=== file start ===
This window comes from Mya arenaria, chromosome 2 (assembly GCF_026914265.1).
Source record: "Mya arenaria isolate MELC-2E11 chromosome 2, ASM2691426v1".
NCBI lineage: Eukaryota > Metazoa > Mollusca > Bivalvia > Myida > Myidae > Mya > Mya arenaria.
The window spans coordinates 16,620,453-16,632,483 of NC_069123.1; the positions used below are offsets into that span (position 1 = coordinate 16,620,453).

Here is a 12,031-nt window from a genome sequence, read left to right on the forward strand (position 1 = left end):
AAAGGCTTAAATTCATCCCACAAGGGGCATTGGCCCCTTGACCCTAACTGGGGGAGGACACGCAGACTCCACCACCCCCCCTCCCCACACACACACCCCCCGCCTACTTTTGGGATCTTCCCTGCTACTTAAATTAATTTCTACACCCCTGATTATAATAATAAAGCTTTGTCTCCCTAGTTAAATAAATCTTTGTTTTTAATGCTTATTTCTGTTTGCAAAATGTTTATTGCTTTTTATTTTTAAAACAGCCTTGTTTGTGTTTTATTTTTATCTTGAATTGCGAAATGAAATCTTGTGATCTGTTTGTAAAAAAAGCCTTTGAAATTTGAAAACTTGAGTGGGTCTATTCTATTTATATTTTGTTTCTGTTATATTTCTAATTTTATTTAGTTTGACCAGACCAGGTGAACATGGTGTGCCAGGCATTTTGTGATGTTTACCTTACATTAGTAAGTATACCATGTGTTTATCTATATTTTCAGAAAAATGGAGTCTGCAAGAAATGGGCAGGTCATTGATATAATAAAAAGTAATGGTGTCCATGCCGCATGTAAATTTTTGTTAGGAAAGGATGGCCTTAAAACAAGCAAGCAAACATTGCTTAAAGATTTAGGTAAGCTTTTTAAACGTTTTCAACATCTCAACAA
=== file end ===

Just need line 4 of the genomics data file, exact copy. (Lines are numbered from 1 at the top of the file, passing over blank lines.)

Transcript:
The window spans coordinates 16,620,453-16,632,483 of NC_069123.1; the positions used below are offsets into that span (position 1 = coordinate 16,620,453).